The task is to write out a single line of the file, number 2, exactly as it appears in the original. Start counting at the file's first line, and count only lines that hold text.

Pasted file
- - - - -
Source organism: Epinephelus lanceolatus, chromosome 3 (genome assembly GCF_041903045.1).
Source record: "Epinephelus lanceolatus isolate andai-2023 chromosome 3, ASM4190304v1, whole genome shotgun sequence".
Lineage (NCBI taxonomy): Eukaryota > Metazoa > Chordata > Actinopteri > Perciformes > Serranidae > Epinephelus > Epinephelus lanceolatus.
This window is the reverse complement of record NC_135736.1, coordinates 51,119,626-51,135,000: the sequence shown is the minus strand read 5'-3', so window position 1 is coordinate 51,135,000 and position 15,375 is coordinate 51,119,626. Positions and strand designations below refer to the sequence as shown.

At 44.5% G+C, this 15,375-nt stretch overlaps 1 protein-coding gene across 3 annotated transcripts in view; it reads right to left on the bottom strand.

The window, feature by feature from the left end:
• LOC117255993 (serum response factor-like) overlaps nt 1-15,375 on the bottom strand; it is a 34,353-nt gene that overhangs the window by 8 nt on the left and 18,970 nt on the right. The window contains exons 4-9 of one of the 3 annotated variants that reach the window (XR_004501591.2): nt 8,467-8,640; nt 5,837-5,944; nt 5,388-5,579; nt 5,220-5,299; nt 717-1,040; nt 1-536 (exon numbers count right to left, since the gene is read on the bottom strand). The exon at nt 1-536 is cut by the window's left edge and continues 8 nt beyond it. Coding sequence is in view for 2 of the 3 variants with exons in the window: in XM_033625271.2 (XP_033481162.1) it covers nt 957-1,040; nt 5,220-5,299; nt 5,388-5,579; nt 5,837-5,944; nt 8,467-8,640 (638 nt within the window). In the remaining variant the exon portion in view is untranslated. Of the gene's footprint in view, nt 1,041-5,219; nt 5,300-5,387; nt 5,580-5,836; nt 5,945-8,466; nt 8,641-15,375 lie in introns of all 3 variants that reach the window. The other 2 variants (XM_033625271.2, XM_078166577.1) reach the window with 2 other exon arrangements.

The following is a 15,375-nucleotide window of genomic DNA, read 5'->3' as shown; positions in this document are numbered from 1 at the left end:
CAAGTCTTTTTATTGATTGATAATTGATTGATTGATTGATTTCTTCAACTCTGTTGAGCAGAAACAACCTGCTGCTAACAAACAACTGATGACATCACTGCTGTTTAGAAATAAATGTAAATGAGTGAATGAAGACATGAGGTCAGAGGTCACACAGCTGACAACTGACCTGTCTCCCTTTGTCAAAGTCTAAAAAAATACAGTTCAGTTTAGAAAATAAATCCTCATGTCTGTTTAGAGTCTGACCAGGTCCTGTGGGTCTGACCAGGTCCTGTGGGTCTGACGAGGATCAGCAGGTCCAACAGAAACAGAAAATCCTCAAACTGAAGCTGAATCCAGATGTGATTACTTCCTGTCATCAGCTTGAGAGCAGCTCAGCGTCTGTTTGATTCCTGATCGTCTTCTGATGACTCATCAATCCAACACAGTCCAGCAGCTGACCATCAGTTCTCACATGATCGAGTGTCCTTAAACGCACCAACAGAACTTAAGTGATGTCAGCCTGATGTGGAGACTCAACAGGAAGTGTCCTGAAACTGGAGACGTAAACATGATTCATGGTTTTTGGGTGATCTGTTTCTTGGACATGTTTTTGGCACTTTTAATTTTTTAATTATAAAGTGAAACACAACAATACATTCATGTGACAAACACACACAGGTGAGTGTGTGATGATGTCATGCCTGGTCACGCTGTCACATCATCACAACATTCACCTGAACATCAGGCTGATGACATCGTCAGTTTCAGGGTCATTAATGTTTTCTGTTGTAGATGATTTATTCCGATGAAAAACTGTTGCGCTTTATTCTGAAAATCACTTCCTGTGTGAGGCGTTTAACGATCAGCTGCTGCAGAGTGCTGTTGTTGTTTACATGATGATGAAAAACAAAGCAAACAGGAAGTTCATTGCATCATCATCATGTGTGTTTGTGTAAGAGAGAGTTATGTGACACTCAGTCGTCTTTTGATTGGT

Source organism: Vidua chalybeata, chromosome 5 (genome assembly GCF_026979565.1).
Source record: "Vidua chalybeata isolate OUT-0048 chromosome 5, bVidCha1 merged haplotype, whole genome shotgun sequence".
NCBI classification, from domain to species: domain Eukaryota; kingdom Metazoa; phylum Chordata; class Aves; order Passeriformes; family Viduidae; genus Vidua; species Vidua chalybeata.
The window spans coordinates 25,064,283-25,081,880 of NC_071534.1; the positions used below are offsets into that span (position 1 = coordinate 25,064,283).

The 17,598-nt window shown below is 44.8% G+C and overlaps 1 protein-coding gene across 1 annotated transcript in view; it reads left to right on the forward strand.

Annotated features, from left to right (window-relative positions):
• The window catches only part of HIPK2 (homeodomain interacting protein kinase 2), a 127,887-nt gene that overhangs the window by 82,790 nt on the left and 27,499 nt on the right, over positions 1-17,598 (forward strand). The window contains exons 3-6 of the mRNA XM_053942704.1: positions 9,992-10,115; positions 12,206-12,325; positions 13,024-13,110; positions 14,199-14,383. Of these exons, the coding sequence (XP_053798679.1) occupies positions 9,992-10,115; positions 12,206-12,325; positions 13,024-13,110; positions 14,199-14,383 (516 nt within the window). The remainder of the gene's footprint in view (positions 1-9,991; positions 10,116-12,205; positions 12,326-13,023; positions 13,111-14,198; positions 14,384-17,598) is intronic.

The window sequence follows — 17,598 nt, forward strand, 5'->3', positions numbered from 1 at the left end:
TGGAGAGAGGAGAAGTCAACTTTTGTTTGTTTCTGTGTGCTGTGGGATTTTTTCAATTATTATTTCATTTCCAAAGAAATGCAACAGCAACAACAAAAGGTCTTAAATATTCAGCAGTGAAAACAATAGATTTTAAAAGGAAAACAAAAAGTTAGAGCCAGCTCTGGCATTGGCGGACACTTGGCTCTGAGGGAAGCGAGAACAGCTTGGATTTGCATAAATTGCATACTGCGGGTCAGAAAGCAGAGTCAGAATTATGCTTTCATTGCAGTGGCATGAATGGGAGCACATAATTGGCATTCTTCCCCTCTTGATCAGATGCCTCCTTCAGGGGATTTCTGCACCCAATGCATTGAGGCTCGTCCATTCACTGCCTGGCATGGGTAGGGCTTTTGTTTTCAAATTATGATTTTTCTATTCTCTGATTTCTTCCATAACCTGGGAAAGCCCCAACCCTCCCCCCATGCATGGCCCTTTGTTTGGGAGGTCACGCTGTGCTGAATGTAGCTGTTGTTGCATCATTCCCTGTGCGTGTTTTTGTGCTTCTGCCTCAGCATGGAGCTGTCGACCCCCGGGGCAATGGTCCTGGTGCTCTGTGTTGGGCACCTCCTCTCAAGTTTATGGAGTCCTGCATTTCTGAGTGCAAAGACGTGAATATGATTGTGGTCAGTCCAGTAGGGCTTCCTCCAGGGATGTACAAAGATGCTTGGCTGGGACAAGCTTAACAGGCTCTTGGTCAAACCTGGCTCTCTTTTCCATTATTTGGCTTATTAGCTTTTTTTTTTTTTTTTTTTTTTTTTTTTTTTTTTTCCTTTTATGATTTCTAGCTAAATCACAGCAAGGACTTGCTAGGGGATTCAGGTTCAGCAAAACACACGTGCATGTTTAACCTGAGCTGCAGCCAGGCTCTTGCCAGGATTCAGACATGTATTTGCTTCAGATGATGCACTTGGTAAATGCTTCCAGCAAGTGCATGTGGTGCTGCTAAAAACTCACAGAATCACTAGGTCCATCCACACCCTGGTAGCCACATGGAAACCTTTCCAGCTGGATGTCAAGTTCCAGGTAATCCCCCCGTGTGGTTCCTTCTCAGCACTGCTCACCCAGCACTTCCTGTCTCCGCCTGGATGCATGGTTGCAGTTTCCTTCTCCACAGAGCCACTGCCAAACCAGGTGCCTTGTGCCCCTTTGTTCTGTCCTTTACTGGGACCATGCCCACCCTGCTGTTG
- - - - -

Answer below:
Source record: "Epinephelus lanceolatus isolate andai-2023 chromosome 3, ASM4190304v1, whole genome shotgun sequence".